About 6 in 10 judges surveyed think there should be term limits for the U.S. Supreme Court. The other 40 percent favor keeping the current lifetime appointments.
Those were the results from the NJC’s Question of the Month for October, which asked alumni if there should be term limits for SCOTUS service and, if so, how long. Three potential term ranges were given.
Of the 632 judges who responded, one-third (33 percent) favored the middle range (11 to 19 years); 18 percent chose 20 years or longer, and 10 percent voted for 10 years or less.
In interviews related to his new book, “The Authority of the Court and the Peril of Politics,” Justice Stephen Breyer has reaffirmed his support for term limits. He said he could favor an 18-year limit. Breyer is 83 and has been on the court for 27 years.
Of the 40 percent plurality in the poll that favored keeping lifetime appointments, some said term limits would create the potential for age discrimination.
“A justice appointed in their 50s should be able to hold that position for 20 years or longer,” wrote one anonymous judge. “Forcing them to retire before they are ready isn’t fair or in line with the Constitution.”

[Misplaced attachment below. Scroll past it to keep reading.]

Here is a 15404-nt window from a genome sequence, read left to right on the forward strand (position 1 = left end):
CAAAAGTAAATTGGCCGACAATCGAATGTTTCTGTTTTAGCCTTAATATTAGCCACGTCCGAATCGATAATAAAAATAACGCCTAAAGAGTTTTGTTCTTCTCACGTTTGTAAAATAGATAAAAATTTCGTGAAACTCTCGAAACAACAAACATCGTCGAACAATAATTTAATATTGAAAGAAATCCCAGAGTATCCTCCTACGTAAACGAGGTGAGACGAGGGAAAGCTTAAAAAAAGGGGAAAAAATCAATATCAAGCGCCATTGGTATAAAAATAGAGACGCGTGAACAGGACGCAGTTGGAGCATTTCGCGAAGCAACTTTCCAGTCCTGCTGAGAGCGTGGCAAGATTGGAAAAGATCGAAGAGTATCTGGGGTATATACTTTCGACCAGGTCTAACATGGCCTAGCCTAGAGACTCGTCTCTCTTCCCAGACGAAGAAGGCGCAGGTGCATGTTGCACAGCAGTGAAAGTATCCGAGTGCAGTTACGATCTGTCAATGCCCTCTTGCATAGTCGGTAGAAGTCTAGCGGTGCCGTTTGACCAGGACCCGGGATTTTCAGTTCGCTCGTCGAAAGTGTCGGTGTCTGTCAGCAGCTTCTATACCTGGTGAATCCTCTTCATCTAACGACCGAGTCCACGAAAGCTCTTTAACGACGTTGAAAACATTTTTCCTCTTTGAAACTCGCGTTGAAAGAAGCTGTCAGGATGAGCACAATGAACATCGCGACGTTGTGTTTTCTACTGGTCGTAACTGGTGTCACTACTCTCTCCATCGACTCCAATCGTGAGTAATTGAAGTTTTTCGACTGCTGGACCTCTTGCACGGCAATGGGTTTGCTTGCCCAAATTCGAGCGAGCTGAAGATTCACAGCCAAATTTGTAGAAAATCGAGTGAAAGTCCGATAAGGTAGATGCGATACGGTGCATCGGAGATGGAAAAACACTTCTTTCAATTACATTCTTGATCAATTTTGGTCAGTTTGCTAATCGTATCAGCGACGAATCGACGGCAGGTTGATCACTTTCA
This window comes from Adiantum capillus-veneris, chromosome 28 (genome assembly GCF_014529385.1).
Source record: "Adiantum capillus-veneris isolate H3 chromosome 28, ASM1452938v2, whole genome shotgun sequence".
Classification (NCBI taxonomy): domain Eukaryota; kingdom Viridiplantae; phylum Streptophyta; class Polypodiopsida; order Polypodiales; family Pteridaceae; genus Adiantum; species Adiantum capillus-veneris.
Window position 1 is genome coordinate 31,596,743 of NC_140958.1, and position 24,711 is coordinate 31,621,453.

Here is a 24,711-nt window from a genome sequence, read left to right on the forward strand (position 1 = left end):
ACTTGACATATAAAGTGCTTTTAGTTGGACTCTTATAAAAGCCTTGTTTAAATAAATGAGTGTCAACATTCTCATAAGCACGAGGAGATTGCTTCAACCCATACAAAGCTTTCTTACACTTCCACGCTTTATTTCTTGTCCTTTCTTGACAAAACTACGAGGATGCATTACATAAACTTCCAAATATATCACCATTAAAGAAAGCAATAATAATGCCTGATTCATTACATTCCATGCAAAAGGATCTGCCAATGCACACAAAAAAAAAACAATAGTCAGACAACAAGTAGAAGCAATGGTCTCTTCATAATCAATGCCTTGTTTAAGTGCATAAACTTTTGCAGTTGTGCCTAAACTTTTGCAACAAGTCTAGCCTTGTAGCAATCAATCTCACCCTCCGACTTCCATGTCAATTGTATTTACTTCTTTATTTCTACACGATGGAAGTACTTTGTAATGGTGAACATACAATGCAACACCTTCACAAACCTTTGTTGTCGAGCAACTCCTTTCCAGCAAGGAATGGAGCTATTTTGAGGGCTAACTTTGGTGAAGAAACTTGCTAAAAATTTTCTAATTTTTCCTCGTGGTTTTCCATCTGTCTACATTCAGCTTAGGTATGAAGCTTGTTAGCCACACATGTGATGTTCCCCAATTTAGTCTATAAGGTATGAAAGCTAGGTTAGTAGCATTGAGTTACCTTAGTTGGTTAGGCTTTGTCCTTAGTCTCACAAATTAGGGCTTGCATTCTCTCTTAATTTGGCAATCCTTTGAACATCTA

One anonymous judge argued that term limits would actually provide more stability.
“Knowing when a Justice’s term is ending would allow some predictability and consistency in the appointment process. Abrupt ideological shifts in the court do an enormous disservice to us all.”
Another judge said that applying term limits could reinforce the Constitution’s envisioned checks and balances. If a justice truly remained loyal to the president who appointed him or her, at least that power would not persist for the entire lifetime of the appointed justice.
“The pressure would be off for a president to feel that they can change the course of history…,” wrote Senior Judge Mary M. James of Salem, Oregon.
Among the 194 judges who left comments, many offered suggestions that fell outside of the poll question. These included staggering justices’ terms or allowing past justices to continue to advise the court after their terms expire.
* Each month the College emails an informal, non-scientific one-question survey to its more than 12,000 judicial alumni in the United States and abroad. The results, summarized in the NJC’s Judicial Edge Today, are not intended to be characterized as conclusive research findings.